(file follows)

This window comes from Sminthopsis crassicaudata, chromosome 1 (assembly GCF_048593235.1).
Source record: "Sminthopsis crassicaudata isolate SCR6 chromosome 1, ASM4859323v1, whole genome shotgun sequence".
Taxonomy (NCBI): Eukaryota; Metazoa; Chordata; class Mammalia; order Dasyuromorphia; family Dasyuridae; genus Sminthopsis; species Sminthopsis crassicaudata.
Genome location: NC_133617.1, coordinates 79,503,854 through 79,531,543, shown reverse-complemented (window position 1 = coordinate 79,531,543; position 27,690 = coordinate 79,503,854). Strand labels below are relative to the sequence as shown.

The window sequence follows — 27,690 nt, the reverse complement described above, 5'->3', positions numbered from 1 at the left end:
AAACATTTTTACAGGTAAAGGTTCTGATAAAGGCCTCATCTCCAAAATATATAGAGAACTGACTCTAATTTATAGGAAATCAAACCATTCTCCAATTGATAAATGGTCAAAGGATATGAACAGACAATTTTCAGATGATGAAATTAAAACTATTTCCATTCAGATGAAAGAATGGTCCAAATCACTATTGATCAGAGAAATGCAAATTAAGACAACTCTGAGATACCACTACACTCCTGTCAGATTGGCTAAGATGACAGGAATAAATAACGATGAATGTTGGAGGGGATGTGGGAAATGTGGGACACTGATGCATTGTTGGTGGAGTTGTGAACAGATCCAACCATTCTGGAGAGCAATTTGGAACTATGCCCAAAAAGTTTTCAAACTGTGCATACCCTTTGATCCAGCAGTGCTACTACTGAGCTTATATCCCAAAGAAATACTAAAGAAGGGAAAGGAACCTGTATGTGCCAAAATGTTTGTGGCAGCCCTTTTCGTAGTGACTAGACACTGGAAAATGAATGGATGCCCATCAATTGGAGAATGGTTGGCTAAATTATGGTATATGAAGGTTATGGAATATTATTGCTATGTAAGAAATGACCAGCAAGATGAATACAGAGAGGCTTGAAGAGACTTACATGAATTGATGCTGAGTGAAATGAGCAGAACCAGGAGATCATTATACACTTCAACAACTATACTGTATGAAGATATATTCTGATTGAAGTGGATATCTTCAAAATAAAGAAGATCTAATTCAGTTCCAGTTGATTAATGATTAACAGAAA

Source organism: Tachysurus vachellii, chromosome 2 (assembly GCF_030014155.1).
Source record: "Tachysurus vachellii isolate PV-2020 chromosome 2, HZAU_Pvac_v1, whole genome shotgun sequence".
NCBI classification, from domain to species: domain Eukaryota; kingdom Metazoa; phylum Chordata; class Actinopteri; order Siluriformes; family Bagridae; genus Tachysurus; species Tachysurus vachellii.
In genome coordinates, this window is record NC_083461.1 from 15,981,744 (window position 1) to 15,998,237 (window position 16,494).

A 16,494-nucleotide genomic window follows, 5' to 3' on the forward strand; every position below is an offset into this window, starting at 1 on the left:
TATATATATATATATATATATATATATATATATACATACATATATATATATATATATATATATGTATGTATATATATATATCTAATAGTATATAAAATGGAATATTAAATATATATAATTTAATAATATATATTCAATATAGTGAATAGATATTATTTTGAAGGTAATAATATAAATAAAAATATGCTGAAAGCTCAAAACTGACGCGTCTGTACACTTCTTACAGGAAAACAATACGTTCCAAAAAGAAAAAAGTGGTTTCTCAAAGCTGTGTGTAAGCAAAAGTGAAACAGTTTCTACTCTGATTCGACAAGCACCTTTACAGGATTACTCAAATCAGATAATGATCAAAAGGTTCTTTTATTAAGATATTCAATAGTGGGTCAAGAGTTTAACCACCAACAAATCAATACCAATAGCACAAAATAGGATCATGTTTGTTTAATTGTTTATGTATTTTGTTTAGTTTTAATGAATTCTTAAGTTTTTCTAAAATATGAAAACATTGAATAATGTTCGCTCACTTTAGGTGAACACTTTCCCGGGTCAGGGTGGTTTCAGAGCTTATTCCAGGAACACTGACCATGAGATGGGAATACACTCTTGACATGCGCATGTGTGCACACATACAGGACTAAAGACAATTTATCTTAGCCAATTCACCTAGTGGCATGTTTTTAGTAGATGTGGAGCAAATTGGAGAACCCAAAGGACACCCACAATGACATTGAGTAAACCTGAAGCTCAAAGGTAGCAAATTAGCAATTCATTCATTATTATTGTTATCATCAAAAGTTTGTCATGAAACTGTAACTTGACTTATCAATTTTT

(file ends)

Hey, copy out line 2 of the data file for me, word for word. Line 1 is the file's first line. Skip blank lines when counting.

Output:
Source record: "Sminthopsis crassicaudata isolate SCR6 chromosome 1, ASM4859323v1, whole genome shotgun sequence".